Standards of Learning. Framewks virginia studies. National Archives Lesson Plans. Perspectives- America's Fight for Independence. Primary Document Graphic Organizer. Discovery Education. School House Rock Shot Heard Round the World America Rock. "A Brief History of America's Independence: Part 1" (Revolutionary War) - 321Learning. Library of Congress. These pages link to selected collection content available online at the Library of Congress, arranged by broad categories.
The Library's online content represents only a small percentage of its physical holdings. Library of Congress Historic Maps. National Archives Primary Sources. Library of Virginia- Document Bank of Virginia. The American Revolution is often considered one of the most crucial times of United States history to study, as it lays the groundwork for all political history following it.
Not only did it end the colonial relationship with England, but it brought about political change that would not only shape our lives, but would serve as an example for other nations. It also called into question social and political relationships, raising questions of freedom and inalienable rights. Some of America’s most important documents and greatest political minds come from this era. The war itself also was Revolutionary, with successful guerilla-style fighting and the defeat by colonials of well-trained British military forces.
Jack Jouett. JACK JOUETT of VIRGINIAthe "Other Ride"re-printed from "The Valley Compatriot" Feb 1984Donald Norman Moran, editor Every school child in America knows the famous poem from the pen of Henry Wadsworth Longfellow - - "Listen, My children, and you shall hear - of the midnight ride of Paul Revere - On the eighteenth of April, in Seventy-five Hardly a man is now alive who remembers that famous day and year. . . .''
James Lafayette. Spy, revolutionary.
Born into slavery to owner William Armistead around December 10, 1748, in New Kent, Virginia. In 1781, James Armistead volunteered to join the U.S. Army in order to fight for the American Revolution. His master granted him permission to join the revolutionary cause, and the American Continental Army stationed Armistead to serve under the Marquis de Lafayette, the commander of allied French forces. Thomas Jefferson. In the thick of party conflict in 1800, Thomas Jefferson wrote in a private letter, "I have sworn upon the altar of God eternal hostility against every form of tyranny over the mind of man.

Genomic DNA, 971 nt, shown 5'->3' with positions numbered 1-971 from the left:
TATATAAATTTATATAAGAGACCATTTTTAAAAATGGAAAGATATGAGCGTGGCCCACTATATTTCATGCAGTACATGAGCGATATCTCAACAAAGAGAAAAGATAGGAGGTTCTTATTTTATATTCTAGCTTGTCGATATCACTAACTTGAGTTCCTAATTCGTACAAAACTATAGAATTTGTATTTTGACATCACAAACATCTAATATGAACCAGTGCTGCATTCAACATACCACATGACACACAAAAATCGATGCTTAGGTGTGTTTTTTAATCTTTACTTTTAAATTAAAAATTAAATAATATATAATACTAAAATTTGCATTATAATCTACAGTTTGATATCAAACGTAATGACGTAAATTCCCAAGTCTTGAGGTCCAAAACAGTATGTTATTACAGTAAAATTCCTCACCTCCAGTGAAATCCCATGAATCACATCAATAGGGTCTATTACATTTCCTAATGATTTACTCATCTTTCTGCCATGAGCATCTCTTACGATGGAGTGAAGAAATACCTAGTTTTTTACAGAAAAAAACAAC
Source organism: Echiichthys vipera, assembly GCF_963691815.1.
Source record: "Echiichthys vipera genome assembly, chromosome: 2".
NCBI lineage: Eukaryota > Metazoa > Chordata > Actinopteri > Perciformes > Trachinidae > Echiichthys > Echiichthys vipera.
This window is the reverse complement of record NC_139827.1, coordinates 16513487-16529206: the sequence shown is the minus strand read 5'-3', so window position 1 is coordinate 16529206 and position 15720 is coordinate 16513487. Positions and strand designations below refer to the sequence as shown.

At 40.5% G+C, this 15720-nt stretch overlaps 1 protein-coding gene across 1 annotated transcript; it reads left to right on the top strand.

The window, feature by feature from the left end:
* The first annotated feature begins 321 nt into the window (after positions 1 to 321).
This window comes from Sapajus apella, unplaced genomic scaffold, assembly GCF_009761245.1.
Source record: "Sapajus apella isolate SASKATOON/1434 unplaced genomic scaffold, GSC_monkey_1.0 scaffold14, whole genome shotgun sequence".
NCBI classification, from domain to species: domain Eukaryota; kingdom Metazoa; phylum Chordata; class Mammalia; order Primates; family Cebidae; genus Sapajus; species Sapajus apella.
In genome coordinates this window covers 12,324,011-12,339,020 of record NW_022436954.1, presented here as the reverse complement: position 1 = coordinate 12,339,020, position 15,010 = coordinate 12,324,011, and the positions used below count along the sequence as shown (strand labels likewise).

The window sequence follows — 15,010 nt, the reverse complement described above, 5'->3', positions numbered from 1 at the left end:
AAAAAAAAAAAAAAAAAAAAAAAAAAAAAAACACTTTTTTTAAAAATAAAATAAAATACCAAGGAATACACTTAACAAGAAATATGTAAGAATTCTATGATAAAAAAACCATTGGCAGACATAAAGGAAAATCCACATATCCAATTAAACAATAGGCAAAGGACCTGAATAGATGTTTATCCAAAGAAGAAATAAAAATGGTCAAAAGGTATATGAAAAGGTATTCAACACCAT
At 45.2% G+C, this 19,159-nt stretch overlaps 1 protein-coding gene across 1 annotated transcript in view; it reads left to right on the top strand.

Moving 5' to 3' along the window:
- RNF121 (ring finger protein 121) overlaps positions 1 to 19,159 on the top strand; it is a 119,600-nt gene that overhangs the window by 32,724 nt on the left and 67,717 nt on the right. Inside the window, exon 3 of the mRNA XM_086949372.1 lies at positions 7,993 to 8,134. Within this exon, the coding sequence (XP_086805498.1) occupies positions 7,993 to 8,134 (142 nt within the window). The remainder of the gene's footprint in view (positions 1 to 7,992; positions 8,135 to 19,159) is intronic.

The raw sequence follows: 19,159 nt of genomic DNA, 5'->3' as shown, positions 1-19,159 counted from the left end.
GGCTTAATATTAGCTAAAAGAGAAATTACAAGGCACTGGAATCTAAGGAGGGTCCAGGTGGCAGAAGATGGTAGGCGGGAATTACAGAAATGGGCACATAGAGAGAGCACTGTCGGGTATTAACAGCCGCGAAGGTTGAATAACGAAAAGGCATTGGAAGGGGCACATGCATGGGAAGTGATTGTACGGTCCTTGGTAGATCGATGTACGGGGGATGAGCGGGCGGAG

" This powerful advocate of liberty was born in 1743 in Albemarle County, Virginia, inheriting from his father, a planter and surveyor, some 5,000 acres of land, and from his mother, a Randolph, high social standing. He studied at the College of William and Mary, then read law. In 1772 he married Martha Wayles Skelton, a widow, and took her to live in his partly constructed mountaintop home, Monticello.
Freckled and sandy-haired, rather tall and awkward, Jefferson was eloquent as a correspondent, but he was no public speaker. George Washington. In June 1775, Congress commissioned George Washington to take command of the Continental Army besieging the British in Boston.
He wrote home to Martha that he expected to return safely to her in the fall. The command kept him away from Mount Vernon for more than 8 years. Jack Jouett House. Patrick Henry's Scotchtown - The House and Plantation » Preservation Virginia. On July 15, 1717, Charles Chiswell received a grant of 9976 acres of new land in Hanover county from Lt.
Governor Alexander Spotswood "in consideration of the sume of fifty pounds of good and lawfull mony. " On this land he built the house that would later come to be known as Scotchtown. Tradition dates the construction of the house to 1719, based on the supposition that land grantees were required to build within two years of receiving a grant. If any structure was on the present Scotchtown site in 1719, however, it was most definitely smaller than what is there now, and Chiswell's initial settlement may well have been eleswhere on his property. Thomas Jefferson's Monticello. Homepage - Poplar Forest.
George Washington's Mount Vernon. Yorktown Victory Center, living history, american revolution. Experience the entirety of the American Revolution at the Yorktown Victory Center.
Near the battlefield where allied American and French forces won the decisive battle of the American Revolution in 1781, the Yorktown Victory Center chronicles the Revolutionary period, from colonial unrest to the formation of the new nation. The story of America’s evolution from colonial status to nationhood is told though films, exhibits and participatory experiences inside a new museum building and outdoor living history at a re-created Continental Army encampment and Revolution-era farm.
The state-operated museum of the American Revolution is an excellent starting point for a tour of Yorktown. Work is now underway on transforming the Yorktown Victory Center into the American Revolution Museum at Yorktown. Open year-round 9 a.m. to 5 p.m. daily (9 a.m. to 6 p.m. Buy Tickets.